January 7, 2012

Should I buy first or sell first?

This “time trap” issue can be an extremely difficult one. Because each of the various solutions for this dilemma involve expense, it is vital that you carefully assess your needs and options before you proceed. By conscientiously planning your approach and understanding the risks and costs involved, you should be able to avoid the unexpected and unwanted results that come from unplanned actions. We hope you find this information helpful in navigating your way through it.

What Comes First?

Buy, or sell first? This is an exceedingly common dilemma that homeowners face today. In fact, about 70% of home buyers are also home sellers. People caught in this “time trap” are often faced with difficult questions and weighty decisions to make. The first and most critical assessment you must make is to understand your needs, priorities and finances. You are then ready to evaluate your options, choose one that suits your needs and then develop a plan to follow.

The Evaluation Process

The chart below will assist you with the “time trap” evaluation process. Optional approaches for dealing with this issue are listed vertically on the left hand side of the chart. Important aspects to consider are listed horizontally along the top of the chart. The “yes”, “no”, and “possibly” appearing in the body of the chart indicate the impact each option may have on the various considerations. For example, if you decide to sell and rent temporary living space, will you be able to avoid double moves with the movers?  The answer is “no”.

You will need to determine how valuable each consideration is and base your decision on which approach best meets your needs. We encourage you to discuss your options with family, your lender and your agent before proceeding.

Caution: there will be exceptions to these general statements in the Time Trap tool below.

Now, your plan of attack
When you develop your plan, consider these factors:

  • the demand and marketability of your old home
  • the cost of owning an extra home
  • the impact of the eventual selling price of your old home and the time it will take to sell and close
  • the cost of having to move twice
  • your intensity and motivation to make the change

To determine which plan best fits your situation, carefully weigh the strategic effects of all the options. Your decision should revolve around the concepts of risk management, financial ability and personal motivation.

A Quick True Story

A husband and wife are going to “open houses” as they are casually looking to downsize from their “character home” to a smaller, newer property. They made many enjoyable improvements over the years to their home, but the work was overwhelming. They came across the “perfect house” and they loved it. Because this home was new on the market, the agent explained there was a lot of interest in it. Trying to contain their excitement, they asked the agent (a longtime friend) to take a look at their old home and tell them what it was worth. The agent proceeded to do a broker price opinion (BPO) and came back to them with his analysis – “It’s worth about $225,000 and I can sell it within 60 days.”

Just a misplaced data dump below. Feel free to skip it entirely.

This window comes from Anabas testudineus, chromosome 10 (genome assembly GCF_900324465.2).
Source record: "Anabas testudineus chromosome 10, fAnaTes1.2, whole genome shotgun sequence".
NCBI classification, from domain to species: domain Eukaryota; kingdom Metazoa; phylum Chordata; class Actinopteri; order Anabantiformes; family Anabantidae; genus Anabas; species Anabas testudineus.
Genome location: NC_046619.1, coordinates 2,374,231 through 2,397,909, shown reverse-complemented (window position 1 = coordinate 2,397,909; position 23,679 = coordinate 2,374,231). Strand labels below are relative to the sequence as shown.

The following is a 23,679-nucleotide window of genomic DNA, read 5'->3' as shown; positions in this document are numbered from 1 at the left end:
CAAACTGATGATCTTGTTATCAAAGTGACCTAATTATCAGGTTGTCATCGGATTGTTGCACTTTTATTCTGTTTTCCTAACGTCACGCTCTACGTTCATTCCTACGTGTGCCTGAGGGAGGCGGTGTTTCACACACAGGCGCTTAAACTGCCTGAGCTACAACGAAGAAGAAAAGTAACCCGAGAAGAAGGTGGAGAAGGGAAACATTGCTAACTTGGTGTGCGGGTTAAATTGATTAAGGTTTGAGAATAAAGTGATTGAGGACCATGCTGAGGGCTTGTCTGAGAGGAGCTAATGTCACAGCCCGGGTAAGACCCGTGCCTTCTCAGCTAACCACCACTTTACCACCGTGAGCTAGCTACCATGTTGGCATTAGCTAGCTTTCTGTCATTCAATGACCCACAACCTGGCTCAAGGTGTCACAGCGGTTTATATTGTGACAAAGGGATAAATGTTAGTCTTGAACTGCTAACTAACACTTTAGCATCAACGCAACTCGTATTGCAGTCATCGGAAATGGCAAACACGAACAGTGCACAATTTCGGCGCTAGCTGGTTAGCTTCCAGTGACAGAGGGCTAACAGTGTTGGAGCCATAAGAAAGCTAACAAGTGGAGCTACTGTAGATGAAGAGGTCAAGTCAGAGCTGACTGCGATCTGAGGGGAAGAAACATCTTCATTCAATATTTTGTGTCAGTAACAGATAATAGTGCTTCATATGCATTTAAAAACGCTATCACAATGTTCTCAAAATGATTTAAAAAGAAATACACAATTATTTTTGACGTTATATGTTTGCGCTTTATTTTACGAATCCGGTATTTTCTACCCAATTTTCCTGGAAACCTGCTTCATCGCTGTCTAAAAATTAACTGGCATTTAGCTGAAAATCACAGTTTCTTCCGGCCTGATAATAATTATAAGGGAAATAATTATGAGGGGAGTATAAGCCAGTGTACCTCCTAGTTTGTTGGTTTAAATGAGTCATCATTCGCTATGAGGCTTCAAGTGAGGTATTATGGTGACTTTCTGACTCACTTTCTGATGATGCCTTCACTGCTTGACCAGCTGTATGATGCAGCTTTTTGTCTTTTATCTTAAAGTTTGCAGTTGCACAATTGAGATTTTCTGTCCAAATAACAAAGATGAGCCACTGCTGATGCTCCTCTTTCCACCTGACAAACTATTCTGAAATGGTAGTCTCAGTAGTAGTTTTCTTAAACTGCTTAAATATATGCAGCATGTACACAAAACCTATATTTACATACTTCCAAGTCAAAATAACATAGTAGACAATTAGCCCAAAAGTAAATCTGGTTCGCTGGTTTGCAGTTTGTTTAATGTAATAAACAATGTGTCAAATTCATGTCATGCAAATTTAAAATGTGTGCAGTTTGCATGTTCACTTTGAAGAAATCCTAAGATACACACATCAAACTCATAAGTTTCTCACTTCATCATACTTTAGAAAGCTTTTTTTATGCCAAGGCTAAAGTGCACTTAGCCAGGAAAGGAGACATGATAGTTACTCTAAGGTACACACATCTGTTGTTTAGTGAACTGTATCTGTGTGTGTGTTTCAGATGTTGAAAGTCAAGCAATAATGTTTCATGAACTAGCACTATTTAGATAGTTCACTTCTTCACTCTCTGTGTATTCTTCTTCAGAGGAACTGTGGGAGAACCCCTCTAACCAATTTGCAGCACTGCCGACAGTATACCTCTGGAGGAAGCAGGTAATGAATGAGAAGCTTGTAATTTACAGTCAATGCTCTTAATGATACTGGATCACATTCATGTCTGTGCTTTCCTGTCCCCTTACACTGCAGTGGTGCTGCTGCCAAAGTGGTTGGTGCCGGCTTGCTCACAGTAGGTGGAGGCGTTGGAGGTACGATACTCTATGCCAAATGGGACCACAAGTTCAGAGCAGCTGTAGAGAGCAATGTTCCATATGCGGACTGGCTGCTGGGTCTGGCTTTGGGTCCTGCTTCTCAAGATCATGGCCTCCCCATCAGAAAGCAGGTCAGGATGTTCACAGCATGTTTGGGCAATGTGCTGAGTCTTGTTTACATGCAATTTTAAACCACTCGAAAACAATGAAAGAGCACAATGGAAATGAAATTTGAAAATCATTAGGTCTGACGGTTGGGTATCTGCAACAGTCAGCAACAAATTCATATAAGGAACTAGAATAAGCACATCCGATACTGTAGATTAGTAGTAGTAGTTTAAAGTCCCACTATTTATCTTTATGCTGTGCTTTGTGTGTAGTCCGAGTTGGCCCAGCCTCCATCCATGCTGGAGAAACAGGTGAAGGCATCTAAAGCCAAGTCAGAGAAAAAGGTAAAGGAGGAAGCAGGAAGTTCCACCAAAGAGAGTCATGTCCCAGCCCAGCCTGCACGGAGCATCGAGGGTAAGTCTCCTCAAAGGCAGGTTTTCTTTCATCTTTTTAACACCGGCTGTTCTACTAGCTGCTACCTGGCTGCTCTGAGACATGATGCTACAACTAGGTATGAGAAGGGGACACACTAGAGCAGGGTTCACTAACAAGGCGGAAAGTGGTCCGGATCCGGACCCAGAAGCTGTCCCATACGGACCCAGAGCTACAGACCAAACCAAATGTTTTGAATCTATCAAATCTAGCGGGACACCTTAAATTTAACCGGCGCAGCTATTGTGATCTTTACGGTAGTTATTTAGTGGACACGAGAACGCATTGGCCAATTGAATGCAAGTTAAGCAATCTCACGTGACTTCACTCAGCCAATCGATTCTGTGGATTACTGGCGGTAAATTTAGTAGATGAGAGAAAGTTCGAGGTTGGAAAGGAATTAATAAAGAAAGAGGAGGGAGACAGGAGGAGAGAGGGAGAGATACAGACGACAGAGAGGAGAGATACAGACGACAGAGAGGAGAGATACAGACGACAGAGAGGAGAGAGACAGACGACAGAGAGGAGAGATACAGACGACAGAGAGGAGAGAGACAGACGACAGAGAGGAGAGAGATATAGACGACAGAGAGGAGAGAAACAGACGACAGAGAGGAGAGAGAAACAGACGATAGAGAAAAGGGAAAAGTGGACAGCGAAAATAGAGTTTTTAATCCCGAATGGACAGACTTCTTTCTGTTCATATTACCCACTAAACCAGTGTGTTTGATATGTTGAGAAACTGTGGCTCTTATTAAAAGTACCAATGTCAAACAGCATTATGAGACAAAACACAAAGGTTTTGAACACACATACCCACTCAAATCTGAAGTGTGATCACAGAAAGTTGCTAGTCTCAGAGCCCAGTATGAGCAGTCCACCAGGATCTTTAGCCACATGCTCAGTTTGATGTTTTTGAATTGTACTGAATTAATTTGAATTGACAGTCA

The couple decided that they should go ahead and buy the new home. They said, “We’ll worry about the old house later”, and made the purchase without a home sale contingency. They moved into the new home, put their old home up for sale, and lived happily ever…Wait! It did not end quite that well. As you have probably already guessed the old house did not sell for what the agent thought, and it did not sell within 60 days. It took almost 2 years to find a buyer and by the time they did, they were so sick of taking care of it and paying the operating expenses and a mortgage they had taken out to fund the new house, they accepted an offer far below what they expected.

As you read this account, you can clearly see what they failed to do to protect themselves at the time. In part, you can see it because you have the benefit of looking at this situation from an objective point of view. Would they have done the same thing if they had it to do all again? It is easy to second guess the situation. I have seen this scenario play out this way many times over the years.

It Pays To Plan

This “time trap” issue can be an extremely difficult one. Because each of the various solutions for this dilemma involve expense, it is vital that you carefully assess your needs and options before you proceed. By conscientiously planning your approach and understanding the risks and costs involved, you should be able to avoid the unexpected and unwanted results that come from unplanned actions. We hope you find this information helpful in navigating your way through it. If you have any questions, ask me.